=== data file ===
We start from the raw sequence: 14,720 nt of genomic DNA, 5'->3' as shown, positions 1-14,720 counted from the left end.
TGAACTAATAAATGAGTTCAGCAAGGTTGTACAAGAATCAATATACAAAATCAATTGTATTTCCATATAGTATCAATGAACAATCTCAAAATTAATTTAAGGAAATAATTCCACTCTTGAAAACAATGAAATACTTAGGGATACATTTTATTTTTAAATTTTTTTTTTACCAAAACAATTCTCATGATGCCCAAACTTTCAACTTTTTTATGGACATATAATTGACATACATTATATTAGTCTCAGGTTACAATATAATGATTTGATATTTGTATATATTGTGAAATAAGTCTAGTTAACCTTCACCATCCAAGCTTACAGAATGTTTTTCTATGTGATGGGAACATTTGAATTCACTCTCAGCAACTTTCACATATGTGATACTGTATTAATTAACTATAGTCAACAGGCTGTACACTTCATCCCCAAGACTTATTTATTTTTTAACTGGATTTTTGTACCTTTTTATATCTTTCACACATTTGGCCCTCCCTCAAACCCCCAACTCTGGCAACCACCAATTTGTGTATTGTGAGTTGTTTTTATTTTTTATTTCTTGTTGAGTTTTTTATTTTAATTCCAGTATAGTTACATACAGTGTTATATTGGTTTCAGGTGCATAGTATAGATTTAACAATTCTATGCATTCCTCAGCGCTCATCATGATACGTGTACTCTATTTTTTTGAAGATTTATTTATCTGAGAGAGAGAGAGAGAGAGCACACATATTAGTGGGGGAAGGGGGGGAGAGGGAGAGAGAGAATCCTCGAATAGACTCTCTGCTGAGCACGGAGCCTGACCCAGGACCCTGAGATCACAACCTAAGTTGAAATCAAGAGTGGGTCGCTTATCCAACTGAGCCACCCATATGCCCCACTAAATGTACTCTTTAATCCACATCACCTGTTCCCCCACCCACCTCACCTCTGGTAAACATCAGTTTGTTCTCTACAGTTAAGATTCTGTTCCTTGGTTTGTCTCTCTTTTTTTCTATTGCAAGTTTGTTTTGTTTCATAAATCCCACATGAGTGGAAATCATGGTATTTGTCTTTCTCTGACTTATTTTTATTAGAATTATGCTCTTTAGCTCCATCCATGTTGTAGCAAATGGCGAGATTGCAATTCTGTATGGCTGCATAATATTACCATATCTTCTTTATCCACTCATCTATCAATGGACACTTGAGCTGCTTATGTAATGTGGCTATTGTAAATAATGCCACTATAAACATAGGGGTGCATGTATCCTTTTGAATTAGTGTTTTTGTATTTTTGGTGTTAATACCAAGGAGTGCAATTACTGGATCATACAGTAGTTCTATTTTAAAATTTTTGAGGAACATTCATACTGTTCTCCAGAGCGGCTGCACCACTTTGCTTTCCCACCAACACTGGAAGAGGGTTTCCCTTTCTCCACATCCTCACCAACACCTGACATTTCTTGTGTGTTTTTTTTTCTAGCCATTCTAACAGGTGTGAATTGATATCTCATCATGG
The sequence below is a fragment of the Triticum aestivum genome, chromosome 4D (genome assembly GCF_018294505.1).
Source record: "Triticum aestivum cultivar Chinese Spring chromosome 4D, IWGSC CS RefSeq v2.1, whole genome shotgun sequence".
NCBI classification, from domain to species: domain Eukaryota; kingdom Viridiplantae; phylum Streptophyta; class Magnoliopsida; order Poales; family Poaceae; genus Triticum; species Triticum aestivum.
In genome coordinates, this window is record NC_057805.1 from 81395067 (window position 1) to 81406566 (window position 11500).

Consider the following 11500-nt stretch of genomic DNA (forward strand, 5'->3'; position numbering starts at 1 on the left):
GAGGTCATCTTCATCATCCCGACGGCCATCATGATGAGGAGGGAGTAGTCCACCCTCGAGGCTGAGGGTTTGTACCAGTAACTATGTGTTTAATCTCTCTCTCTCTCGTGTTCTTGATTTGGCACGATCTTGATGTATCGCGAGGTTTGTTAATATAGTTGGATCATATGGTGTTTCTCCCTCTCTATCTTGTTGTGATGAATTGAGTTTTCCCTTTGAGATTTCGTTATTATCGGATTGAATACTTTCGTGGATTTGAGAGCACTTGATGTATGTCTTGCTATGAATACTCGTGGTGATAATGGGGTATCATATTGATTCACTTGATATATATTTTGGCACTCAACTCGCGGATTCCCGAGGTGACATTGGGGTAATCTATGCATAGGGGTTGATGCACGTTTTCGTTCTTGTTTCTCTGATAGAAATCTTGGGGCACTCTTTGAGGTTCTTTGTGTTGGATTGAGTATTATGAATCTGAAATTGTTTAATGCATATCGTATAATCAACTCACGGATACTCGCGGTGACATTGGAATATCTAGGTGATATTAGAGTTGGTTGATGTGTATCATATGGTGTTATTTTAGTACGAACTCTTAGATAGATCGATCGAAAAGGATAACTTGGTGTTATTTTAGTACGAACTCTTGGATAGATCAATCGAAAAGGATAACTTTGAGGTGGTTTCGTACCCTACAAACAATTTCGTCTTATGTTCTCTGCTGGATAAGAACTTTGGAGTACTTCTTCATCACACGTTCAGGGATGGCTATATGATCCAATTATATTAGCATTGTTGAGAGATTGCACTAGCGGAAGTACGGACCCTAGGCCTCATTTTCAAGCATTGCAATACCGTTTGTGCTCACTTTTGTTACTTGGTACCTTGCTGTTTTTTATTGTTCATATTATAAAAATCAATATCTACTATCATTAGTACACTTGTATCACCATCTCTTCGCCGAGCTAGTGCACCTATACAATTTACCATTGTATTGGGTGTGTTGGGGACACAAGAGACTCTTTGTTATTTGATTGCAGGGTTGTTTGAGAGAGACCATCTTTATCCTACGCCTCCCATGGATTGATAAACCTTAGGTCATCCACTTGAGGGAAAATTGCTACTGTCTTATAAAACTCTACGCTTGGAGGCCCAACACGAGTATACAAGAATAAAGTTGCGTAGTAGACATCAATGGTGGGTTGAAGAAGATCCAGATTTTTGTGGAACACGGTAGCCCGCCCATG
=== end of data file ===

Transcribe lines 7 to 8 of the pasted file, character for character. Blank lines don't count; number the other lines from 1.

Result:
Consider the following 11500-nt stretch of genomic DNA (forward strand, 5'->3'; position numbering starts at 1 on the left):
GAGGTCATCTTCATCATCCCGACGGCCATCATGATGAGGAGGGAGTAGTCCACCCTCGAGGCTGAGGGTTTGTACCAGTAACTATGTGTTTAATCTCTCTCTCTCTCGTGTTCTTGATTTGGCACGATCTTGATGTATCGCGAGGTTTGTTAATATAGTTGGATCATATGGTGTTTCTCCCTCTCTATCTTGTTGTGATGAATTGAGTTTTCCCTTTGAGATTTCGTTATTATCGGATTGAATACTTTCGTGGATTTGAGAGCACTTGATGTATGTCTTGCTATGAATACTCGTGGTGATAATGGGGTATCATATTGATTCACTTGATATATATTTTGGCACTCAACTCGCGGATTCCCGAGGTGACATTGGGGTAATCTATGCATAGGGGTTGATGCACGTTTTCGTTCTTGTTTCTCTGATAGAAATCTTGGGGCACTCTTTGAGGTTCTTTGTGTTGGATTGAGTATTATGAATCTGAAATTGTTTAATGCATATCGTATAATCAACTCACGGATACTCGCGGTGACATTGGAATATCTAGGTGATATTAGAGTTGGTTGATGTGTATCATATGGTGTTATTTTAGTACGAACTCTTAGATAGATCGATCGAAAAGGATAACTTGGTGTTATTTTAGTACGAACTCTTGGATAGATCAATCGAAAAGGATAACTTTGAGGTGGTTTCGTACCCTACAAACAATTTCGTCTTATGTTCTCTGCTGGATAAGAACTTTGGAGTACTTCTTCATCACACGTTCAGGGATGGCTATATGATCCAATTATATTAGCATTGTTGAGAGATTGCACTAGCGGAAGTACGGACCCTAGGCCTCATTTTCAAGCATTGCAATACCGTTTGTGCTCACTTTTGTTACTTGGTACCTTGCTGTTTTTTATTGTTCATATTATAAAAATCAATATCTACTATCATTAGTACACTTGTATCACCATCTCTTCGCCGAGCTAGTGCACCTATACAATTTACCATTGTATTGGGTGTGTTGGGGACACAAGAGACTCTTTGTTATTTGATTGCAGGGTTGTTTGAGAGAGACCATCTTTATCCTACGCCTCCCATGGATTGATAAACCTTAGGTCATCCACTTGAGGGAAAATTGCTACTGTCTTATAAAACTCTACGCTTGGAGGCCCAACACGAGTATACAAGAATAAAGTTGCGTAGTAGACATCAATGGTGGGTTGAAGAAGATCCAGATTTTTGTGGAACACGGTAGCCCGCCCATG